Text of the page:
New York City officials have announced a pilot program that will equip five city fleet vehicles in the South Bronx with air-quality sensors to better understand how pollution varies by neighborhood, according to an article on the site statescoop.com.
Called CityScanner, the project will reportedly add data on top of that already supplied by the New York City Community Air Survey, a network of 150 air-quality sensors installed on utility poles and structures throughout the city to measure levels of fine particles, nitrogen oxides, elemental carbon, sulfur dioxide and ozone.
CityScanner will use solar-powered sensors developed by the Massachusetts Institute of Technology’s Senseable City Lab, an urban design and research facility, to “identify problem areas, determine causes of poor air quality, and make policy decisions to improve air quality,” according to the announcement by Mayor Bill de Blasio, Administrative Services Commissioner Lisette Camilo and Chief Technology Officer John Paul Farmer.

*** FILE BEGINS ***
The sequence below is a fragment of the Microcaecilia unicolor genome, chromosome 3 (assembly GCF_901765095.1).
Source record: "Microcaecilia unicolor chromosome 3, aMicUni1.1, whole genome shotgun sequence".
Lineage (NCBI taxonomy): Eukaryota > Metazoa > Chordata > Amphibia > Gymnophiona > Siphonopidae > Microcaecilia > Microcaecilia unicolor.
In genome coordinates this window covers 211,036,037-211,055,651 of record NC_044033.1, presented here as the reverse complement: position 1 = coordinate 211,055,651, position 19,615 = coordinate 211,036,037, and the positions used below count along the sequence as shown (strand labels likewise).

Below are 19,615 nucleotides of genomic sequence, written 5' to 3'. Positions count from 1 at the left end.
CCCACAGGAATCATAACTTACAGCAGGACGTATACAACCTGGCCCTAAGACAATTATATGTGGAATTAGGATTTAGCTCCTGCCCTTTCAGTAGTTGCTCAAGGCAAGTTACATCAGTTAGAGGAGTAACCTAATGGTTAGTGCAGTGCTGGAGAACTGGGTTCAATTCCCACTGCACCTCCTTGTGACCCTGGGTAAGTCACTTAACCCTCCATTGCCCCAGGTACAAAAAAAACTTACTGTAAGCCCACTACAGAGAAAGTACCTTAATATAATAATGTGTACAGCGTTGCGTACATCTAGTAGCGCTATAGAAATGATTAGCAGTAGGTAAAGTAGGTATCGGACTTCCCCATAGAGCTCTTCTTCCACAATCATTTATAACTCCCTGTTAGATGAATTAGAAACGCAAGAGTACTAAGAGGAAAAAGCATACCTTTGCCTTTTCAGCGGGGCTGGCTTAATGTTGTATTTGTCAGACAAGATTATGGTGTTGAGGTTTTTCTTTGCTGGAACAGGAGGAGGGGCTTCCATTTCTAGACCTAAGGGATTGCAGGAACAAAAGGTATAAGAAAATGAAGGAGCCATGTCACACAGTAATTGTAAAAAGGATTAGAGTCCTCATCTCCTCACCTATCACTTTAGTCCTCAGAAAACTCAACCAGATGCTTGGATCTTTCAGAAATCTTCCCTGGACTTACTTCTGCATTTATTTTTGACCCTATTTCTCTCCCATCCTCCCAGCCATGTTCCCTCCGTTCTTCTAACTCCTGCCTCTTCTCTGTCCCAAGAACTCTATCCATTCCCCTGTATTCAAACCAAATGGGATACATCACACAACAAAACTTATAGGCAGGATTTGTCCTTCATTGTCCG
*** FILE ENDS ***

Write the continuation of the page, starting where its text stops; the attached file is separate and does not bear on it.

According to the article quoting a 2013 analysis by the New York City Department of Health and Mental Hygiene, fine particle pollution causes approximately 2,000 deaths, 1,500 hospital admissions for lung and heart conditions, and 5,000 emergency department admissions in the city annually.
The pilot is slated to start immediately and last four weeks, with the possibility that sensors could be installed on additional fleet vehicles, according to the city.